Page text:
It’s our addiction. No, not Portuguese wine or port or fancy liquors. Hand sanitizer. Over the past year, I have become a connoisseur. Ask me anything. I can tell you where to find any kind you long for. I can explain the pros and cons of the sticky gels, the watery concoctions, the lavender-scented, ammonia-scented, scented-to-hide-the-scent scented. Even when we’re not looking, it’s looking at us via spritz bottles, spray bottles, and foot-pedalled dispensers. Store employees, when stores are open, greet you as greeters used to with perfume samples at Bonwit’s and Macy’s. Going in, they beg, desinfeta, por favor. Coming out, they beg, desinfeta, por favor. Dose after dose after dose. And then there are the containers we carry in our backpacks and pockets. Long after the pandemic is over, I will look for the free bottles of alcohol that now reside in the doorways of stores and restaurants and even buses, while patting my pockets for my own supply. I’ll never be free from the warm, cool, sticky, thick, watery, sweet, medicinal, disgusting stuff. Will you?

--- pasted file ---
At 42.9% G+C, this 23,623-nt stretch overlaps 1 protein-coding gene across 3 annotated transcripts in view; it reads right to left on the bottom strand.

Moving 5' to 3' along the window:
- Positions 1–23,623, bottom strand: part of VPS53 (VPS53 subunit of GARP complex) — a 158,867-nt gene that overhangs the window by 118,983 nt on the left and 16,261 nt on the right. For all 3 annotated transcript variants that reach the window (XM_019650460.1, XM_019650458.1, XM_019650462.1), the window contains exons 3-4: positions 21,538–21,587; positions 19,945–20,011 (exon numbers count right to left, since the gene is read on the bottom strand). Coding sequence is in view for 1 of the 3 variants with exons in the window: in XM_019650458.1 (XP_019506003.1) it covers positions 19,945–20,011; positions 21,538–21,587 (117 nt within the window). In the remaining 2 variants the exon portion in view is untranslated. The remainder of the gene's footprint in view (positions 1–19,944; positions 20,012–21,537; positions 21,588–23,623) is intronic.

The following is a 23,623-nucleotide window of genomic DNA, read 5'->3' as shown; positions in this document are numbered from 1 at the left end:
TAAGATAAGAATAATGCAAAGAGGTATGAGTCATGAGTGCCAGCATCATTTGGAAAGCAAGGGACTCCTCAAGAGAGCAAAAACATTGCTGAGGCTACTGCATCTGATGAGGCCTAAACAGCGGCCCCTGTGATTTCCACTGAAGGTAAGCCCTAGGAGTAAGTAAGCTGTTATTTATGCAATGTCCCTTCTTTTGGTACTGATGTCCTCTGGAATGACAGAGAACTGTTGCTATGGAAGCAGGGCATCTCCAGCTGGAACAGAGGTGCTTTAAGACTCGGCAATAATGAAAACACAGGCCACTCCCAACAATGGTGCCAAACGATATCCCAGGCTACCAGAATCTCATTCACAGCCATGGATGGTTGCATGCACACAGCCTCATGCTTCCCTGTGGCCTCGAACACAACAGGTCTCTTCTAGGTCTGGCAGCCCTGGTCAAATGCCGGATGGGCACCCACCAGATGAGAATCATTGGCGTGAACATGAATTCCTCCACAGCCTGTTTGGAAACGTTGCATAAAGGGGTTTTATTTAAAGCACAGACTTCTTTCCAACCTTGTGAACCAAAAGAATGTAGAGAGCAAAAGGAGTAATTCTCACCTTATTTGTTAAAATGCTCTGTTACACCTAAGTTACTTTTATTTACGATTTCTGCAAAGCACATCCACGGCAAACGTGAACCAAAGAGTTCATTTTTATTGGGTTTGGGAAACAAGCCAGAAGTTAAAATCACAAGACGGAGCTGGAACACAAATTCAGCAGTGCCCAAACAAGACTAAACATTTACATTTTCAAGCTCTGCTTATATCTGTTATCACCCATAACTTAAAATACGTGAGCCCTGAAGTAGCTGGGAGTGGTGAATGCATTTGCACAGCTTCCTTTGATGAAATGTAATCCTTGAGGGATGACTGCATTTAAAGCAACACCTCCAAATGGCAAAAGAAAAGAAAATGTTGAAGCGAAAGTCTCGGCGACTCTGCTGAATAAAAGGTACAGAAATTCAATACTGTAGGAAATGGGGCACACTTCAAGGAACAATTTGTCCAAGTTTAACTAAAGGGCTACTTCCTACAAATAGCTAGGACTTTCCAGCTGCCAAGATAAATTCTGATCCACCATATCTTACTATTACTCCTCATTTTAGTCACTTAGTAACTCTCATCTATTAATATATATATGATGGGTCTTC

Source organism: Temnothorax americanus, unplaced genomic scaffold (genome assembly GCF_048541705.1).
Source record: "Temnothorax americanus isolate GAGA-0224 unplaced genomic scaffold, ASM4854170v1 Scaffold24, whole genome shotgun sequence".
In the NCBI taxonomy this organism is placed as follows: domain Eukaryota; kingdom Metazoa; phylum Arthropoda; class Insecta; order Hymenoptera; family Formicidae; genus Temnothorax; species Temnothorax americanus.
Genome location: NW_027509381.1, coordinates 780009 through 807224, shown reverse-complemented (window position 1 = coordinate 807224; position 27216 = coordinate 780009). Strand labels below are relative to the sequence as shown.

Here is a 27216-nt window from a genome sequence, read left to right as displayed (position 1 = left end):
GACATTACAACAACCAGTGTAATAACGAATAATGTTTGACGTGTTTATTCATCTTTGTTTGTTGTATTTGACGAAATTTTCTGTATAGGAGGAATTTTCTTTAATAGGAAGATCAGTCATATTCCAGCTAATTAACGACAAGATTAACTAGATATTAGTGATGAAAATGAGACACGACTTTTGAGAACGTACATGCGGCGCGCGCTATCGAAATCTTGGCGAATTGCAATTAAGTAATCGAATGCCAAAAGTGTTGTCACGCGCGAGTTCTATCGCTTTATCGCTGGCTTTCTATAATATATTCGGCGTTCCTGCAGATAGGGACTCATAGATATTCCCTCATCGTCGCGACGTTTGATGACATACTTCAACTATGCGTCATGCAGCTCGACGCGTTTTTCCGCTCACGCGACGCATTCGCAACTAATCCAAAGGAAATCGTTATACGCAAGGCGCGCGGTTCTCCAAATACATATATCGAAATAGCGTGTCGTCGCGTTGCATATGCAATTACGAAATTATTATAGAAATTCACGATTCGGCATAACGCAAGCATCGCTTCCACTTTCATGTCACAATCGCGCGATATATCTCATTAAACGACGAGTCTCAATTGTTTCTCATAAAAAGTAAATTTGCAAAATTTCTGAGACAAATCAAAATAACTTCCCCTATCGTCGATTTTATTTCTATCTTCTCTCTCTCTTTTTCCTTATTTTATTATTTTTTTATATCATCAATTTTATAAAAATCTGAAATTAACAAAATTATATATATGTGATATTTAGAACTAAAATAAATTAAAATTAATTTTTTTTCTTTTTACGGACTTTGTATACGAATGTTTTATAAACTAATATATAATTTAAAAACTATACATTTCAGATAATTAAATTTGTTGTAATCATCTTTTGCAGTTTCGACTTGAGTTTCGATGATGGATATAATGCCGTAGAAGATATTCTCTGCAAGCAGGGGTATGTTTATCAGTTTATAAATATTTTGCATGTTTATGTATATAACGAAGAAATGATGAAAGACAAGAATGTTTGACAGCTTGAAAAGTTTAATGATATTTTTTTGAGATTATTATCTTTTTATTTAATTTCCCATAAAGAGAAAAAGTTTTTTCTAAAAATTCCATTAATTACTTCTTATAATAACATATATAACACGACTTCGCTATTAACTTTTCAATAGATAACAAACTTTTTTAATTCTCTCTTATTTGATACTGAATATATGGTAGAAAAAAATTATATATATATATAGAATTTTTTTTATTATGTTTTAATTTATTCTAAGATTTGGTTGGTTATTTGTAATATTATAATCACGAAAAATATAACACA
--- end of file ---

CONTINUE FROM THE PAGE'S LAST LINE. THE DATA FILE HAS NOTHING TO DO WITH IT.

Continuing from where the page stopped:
Likewise, masks. Now that we know more than we ever knew there was to know about the aerosolization of speech, spit, and snot, and know in visual, computerized detail, exactly how far the droplets of our shouts and whispers and songs travel under what circumstances – light wind, no wind, hurricanes, air conditioning – who among us will breathe in unmasked air? Vaccines are wonderful, but how about a liquid of another sort, a tinted chemical we can spritz into our personal space to judge the quality and quantity of the viral loads that surround us? Who’s working on that? There should be a prize.
Count me among the new breed of agoraphobics. Touch a menu? Touch coins? Borrow a pen? Join a crowd on an elevator? Not a chance. How are you?